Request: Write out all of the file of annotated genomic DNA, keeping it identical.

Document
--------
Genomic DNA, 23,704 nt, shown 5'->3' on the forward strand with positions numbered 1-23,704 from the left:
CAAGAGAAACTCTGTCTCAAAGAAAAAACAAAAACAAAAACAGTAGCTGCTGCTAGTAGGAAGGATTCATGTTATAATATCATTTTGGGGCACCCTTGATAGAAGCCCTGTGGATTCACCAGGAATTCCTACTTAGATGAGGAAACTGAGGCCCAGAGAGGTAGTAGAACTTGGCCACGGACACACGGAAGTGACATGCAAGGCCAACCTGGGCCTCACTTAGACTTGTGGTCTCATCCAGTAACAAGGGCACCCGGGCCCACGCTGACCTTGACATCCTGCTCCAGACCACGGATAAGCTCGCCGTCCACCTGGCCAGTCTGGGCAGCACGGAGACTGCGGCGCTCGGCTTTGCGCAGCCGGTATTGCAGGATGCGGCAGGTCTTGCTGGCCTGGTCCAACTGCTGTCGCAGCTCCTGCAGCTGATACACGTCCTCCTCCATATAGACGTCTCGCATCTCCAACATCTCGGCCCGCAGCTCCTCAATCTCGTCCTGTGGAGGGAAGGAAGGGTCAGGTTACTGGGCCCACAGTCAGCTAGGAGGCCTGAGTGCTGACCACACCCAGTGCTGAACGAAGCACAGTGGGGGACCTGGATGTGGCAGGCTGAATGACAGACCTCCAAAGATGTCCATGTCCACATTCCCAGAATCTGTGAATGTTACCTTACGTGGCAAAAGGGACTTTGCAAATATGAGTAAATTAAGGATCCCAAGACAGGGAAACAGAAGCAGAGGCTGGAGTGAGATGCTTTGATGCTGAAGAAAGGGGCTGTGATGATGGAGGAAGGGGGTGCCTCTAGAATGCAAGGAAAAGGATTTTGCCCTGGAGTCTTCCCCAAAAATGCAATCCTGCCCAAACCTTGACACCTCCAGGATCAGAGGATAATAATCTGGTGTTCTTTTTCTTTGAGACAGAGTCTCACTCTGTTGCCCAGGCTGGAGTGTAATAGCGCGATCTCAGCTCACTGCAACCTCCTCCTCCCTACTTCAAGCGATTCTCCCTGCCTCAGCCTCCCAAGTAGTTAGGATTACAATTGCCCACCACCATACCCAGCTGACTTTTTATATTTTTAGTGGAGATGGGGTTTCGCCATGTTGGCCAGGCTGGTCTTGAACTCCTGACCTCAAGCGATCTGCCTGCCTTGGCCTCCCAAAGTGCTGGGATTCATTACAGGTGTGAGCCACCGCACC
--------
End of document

Genomic DNA, 23,704 nt, shown 5'->3' on the forward strand with positions numbered 1-23,704 from the left:
CAAGAGAAACTCTGTCTCAAAGAAAAAACAAAAACAAAAACAGTAGCTGCTGCTAGTAGGAAGGATTCATGTTATAATATCATTTTGGGGCACCCTTGATAGAAGCCCTGTGGATTCACCAGGAATTCCTACTTAGATGAGGAAACTGAGGCCCAGAGAGGTAGTAGAACTTGGCCACGGACACACGGAAGTGACATGCAAGGCCAACCTGGGCCTCACTTAGACTTGTGGTCTCATCCAGTAACAAGGGCACCCGGGCCCACGCTGACCTTGACATCCTGCTCCAGACCACGGATAAGCTCGCCGTCCACCTGGCCAGTCTGGGCAGCACGGAGACTGCGGCGCTCGGCTTTGCGCAGCCGGTATTGCAGGATGCGGCAGGTCTTGCTGGCCTGGTCCAACTGCTGTCGCAGCTCCTGCAGCTGATACACGTCCTCCTCCATATAGACGTCTCGCATCTCCAACATCTCGGCCCGCAGCTCCTCAATCTCGTCCTGTGGAGGGAAGGAAGGGTCAGGTTACTGGGCCCACAGTCAGCTAGGAGGCCTGAGTGCTGACCACACCCAGTGCTGAACGAAGCACAGTGGGGGACCTGGATGTGGCAGGCTGAATGACAGACCTCCAAAGATGTCCATGTCCACATTCCCAGAATCTGTGAATGTTACCTTACGTGGCAAAAGGGACTTTGCAAATATGAGTAAATTAAGGATCCCAAGACAGGGAAACAGAAGCAGAGGCTGGAGTGAGATGCTTTGATGCTGAAGAAAGGGGCTGTGATGATGGAGGAAGGGGGTGCCTCTAGAATGCAAGGAAAAGGATTTTGCCCTGGAGTCTTCCCCAAAAATGCAATCCTGCCCAAACCTTGACACCTCCAGGATCAGAGGATAATAATCTGGTGTTCTTTTTCTTTGAGACAGAGTCTCACTCTGTTGCCCAGGCTGGAGTGTAATAGCGCGATCTCAGCTCACTGCAACCTCCTCCTCCCTACTTCAAGCGATTCTCCCTGCCTCAGCCTCCCAAGTAGTTAGGATTACAATTGCCCACCACCATACCCAGCTGACTTTTTATATTTTTAGTGGAGATGGGGTTTCGCCATGTTGGCCAGGCTGGTCTTGAACTCCTGACCTCAAGCGATCTGCCTGCCTTGGCCTCCCAAAGTGCTGGGATTCATTACAGGTGTGAGCCACCGCACC